St. Mary's College allows cruising boaters to tie up to their dock for a short period and to join them for dinner in the student center.  The variety, quantity, and quality of food is more than one would expect at a college.  There are at least 12 different food stations, some staffed with chefs who prepare your request to order.  Then, the Commons, where students eat their meals, is beautiful.  The photo of the Commons below is included to provide guidance to St. Johns River State College as they work toward building a new, more adequate student center at the St. Augustine Campus.







The women's crew team walks their racing shell to the water and practices with their coach observing.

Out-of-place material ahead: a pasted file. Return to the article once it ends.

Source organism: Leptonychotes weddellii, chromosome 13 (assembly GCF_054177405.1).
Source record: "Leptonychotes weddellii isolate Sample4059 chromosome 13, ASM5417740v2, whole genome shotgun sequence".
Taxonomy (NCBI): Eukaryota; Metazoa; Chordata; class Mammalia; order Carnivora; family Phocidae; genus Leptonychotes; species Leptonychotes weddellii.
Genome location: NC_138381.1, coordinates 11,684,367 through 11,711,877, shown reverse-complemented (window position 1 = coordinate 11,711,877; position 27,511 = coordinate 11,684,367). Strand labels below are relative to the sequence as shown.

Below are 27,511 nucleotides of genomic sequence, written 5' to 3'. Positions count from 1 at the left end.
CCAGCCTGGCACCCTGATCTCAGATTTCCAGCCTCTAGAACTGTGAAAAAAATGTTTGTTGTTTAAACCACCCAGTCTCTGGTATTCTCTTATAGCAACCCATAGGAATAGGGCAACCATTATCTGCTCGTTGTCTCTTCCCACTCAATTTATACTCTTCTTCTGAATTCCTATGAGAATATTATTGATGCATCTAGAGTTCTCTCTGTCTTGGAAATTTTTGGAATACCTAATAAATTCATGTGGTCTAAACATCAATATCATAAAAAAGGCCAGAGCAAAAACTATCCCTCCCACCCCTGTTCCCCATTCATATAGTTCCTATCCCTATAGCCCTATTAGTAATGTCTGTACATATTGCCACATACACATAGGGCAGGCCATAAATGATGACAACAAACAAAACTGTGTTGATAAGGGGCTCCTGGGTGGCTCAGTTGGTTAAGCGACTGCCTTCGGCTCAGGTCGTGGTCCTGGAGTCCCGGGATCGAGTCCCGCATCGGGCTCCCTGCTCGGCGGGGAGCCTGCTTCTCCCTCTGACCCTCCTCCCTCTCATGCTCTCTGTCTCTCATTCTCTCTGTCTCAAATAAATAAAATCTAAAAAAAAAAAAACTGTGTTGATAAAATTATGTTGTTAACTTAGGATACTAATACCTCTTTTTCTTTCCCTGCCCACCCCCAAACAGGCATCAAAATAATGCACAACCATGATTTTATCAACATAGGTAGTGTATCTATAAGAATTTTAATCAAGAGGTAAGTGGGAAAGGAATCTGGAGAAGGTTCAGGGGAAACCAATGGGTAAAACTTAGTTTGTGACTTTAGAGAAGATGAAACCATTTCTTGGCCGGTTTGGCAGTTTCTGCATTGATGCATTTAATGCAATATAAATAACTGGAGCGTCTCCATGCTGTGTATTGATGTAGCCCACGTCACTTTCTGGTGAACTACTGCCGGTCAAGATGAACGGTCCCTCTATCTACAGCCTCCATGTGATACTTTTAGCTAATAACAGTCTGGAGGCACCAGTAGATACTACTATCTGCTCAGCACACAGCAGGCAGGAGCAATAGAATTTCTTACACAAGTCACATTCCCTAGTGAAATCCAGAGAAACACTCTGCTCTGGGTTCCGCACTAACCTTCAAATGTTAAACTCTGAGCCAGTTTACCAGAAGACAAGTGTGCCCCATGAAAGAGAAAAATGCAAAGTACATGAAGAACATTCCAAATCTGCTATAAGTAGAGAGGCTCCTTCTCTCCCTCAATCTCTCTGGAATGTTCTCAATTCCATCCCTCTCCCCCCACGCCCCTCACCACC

Last Dance shared a dock with some of the College's sailboat fleet.




Colonial Beach, VA, is located on the southern shore of the Potomac, farther up the Potomac.









The city hall has only one parking place and it is reserved for the mayor, who was not using his spot.












Colonial Beach is a weekend resort town, filled with cottages from an earlier era.  It appears that little has changed in decades.  The architecture is interesting, with many Victorian cottages throughout the town.



















Alexander Graham Bell's cottage has been converted into a bed and breakfast, the  only one observed in town.










Visitors without their own cottage are served by 1950's motels, reminiscent of the Florida beach motels that have disappeared to provide space for big condominiums.  Doc's still has a sand parking lot that was common of west Florida motels of that time period.